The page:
Russian gas 'could' be used to 'derail European Unity' says expert
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Since Russia invaded Ukraine on February 24, European nations have looked to end their reliance on Moscow’s oil and gas, by trying to secure new suppliers elsewhere. Some of these suppliers include Qatar, which signed a gas deal with Germany, which is heavily dependent on Russian gas, and Israel, which signed a deal with the EU over a month ago to pump liquified natural gas (LNG) with the help of Egypt.
However, a new report has warned that Europe rapidly ditching Russian gas and searching for other suppliers has led to an “exceptionally tight global market”, where rich industrialised countries are buying up LNG supplies, creating supply risks in emerging economies.
The report by the International Energy Agency reads: “Record high European gas prices have turned the continent into a premium market for LNG, drawing deliveries from other regions, and resulting in supply tensions and demand destruction in several markets.
“Europe’s LNG needs are expected to outpace supply capacity additions in 2022, and to account for more than 60 percent of the net growth in global LNG trade through 2025.”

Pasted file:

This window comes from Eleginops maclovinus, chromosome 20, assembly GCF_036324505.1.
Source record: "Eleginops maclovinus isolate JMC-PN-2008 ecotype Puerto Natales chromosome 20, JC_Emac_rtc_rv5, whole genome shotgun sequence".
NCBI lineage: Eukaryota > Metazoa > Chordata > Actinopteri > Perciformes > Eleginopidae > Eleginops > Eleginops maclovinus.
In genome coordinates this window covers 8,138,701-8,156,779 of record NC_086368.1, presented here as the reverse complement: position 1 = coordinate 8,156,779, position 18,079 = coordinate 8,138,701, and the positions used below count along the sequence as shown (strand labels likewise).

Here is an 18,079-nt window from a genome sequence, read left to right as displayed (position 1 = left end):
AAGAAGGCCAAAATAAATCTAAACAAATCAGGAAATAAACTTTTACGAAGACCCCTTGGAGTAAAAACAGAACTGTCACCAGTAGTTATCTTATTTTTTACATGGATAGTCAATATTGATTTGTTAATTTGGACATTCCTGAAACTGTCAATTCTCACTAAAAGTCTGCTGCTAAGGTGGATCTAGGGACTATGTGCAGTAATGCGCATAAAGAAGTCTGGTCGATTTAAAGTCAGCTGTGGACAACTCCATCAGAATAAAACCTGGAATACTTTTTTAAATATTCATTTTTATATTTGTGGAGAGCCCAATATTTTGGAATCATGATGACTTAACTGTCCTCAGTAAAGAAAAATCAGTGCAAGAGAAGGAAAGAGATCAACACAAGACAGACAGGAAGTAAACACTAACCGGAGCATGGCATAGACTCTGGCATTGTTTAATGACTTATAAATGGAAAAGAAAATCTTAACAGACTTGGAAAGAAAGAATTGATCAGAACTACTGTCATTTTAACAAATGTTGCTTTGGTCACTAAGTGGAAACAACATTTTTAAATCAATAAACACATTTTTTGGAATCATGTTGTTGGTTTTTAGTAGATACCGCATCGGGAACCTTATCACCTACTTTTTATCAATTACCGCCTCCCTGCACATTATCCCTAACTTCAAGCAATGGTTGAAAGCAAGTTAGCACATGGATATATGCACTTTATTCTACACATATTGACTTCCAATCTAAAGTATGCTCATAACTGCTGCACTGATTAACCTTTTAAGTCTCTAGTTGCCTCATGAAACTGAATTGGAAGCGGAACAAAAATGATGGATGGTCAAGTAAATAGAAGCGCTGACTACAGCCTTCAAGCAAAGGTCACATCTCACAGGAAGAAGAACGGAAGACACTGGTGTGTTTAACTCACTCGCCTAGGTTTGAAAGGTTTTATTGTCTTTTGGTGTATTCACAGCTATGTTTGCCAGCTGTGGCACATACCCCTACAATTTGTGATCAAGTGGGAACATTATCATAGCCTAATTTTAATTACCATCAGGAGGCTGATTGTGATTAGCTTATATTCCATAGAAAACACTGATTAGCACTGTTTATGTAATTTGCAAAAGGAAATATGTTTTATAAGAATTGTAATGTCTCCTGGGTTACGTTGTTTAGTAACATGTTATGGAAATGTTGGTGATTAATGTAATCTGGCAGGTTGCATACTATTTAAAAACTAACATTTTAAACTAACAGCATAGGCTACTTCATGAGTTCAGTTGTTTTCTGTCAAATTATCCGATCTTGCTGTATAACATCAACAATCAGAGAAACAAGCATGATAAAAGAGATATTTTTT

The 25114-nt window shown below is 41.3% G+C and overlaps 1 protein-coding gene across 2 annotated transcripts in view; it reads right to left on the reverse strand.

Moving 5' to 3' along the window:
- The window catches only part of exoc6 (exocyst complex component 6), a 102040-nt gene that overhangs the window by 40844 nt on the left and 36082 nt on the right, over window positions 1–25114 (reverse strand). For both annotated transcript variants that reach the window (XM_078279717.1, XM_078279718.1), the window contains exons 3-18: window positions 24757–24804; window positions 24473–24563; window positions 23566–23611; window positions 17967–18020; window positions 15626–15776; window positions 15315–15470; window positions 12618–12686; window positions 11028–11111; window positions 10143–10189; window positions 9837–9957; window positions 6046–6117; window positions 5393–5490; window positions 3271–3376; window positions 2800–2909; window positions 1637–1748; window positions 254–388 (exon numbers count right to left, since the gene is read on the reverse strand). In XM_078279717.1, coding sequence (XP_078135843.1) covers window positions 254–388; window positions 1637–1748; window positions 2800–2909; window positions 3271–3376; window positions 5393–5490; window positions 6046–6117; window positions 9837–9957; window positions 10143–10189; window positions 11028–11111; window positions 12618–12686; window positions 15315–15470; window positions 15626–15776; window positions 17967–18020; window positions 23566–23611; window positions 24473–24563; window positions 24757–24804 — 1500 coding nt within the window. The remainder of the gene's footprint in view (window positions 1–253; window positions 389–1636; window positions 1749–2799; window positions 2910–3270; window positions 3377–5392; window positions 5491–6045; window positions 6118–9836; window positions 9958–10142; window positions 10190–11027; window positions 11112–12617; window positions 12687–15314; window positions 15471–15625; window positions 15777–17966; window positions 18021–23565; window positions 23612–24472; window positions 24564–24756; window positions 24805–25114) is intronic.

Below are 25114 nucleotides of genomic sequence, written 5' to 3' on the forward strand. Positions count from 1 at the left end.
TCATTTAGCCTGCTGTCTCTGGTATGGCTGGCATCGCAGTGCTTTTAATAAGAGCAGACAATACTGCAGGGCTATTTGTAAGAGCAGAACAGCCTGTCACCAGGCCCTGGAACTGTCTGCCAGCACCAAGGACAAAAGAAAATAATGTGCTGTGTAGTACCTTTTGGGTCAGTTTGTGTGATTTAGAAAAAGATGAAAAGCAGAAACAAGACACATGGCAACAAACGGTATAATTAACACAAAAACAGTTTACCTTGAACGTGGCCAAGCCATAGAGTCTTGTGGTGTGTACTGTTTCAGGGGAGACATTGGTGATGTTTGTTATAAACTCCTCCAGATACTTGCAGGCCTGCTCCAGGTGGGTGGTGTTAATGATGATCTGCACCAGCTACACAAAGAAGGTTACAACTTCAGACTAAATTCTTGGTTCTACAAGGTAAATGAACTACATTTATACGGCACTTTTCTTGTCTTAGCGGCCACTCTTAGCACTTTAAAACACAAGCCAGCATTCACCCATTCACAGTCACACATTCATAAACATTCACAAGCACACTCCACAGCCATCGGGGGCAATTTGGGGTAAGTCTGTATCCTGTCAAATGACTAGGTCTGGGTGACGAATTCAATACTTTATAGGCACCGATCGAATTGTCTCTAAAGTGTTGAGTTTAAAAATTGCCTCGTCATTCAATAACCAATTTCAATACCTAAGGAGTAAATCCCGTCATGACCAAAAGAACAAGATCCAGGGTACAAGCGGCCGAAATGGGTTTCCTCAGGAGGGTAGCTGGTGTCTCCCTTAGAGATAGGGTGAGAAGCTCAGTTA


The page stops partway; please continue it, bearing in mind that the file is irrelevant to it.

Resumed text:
Speaking at a global energy forum in Sydney earlier this week, IEA chief Fatih Birol said: “The world has never witnessed such a major energy crisis in terms of its depth and its complexity.”
“We might not have seen the worst of it yet – this is affecting the entire world.
“This winter in Europe will be very, very difficult. This is a major concern, and this may have serious implications for the global economy.”
While global demand for natural gas has soared, the supply of gas has not grown enough the match it.
The authors of the report warned: “LNG liquefaction capacity additions are set to slow down significantly over the forecast’s horizon, raising the risk of prolonged tight market conditions.”
The report blamed a combination of construction delays due to Covid-19, combined with “curtailed investment decisions during the period of lower oil and gas prices throughout the mid-2010s.”
As a result, global LNG trade is predicted to grow at an annual average rate of just under four percent during 2021-2025, well below the seven percent rate recorded over the previous five years.
This disparity between supply and demand has led to energy prices soaring over the past few months, with the price of wholesale gas soaring past £500 per therm in March.
While energy prices have significantly climbed down since that peak, increased demand in winter may bring those prices back up, which could lead to countries entering a bidding war over gas.
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The report did offer solutions, however, writing: “The scaling up of low-carbon gas production and methane abatement can help ease supply pressure while reducing emissions.
“We forecast biomethane production to double through 2025, with further upside potential if additional policy measures are quickly implemented.”
Additional reporting by Monika Pallenberg
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